“You can also switch to credit card providers that use Chip and PIN or request for a card that has Chip and PIN from your current credit card provider if they offer them,” says Dike-Anyiam. “Chip and PIN uses an embedded chip that encodes the information that is being transmitted, plus a PIN is supplied by the customer to complete a transaction. It provides better security than the magnetic strips.”

Chip and PIN works on debit, credit or ATM cards. There is also a difference between using credit versus debit. Daniel Folkinshteyn, Ph.D., assistant professor of finance at Rowan University, says he’d strongly recommend using credit over debit.

“If you have a credit card, your maximum liability for fraudulent charges is $50 as long as you report within 60 days,” he says. “Most card companies even offer zero liability on fraud. When you notice a fraudulent charge, and call to dispute it, it is immediately credited back and you don’t have to pay it.”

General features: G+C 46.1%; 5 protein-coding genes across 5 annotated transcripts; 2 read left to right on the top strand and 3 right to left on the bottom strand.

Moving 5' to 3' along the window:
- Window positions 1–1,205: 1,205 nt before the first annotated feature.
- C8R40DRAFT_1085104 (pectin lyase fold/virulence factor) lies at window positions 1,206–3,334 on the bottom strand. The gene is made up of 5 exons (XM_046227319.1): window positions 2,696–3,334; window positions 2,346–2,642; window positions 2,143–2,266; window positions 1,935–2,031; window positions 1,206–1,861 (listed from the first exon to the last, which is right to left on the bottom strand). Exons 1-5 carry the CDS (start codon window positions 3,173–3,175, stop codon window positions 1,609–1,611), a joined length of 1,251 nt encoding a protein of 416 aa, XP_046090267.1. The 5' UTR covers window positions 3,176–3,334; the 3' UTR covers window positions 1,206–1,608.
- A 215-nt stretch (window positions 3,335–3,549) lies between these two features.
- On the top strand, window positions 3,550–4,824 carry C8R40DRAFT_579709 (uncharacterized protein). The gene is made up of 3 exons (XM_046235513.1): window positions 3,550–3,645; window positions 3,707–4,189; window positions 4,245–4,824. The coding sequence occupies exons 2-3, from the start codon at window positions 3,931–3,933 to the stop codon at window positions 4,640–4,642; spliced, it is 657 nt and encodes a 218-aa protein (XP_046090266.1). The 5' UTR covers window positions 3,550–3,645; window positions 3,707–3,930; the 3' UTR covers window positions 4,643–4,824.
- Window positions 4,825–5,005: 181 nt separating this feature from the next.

But with a debit card, Folkinshteyn says your liability balloons from $50 to $500 if you don’t report it within two days. “Additionally, while you will likely successfully dispute the fraudulent transaction and eventually get your money back, in the meantime, not only is the money gone from your bank account, your other transactions—such as checks written and bill pays scheduled—may bounce back and hit you with various insufficient funds fees.”

Vigilance is key Regardless of what kind of card you use, Dike-Anyiam says vigilance is essential. “Be sure to monitor your credit card activities regularly and promptly report any unusual activities,” she advises.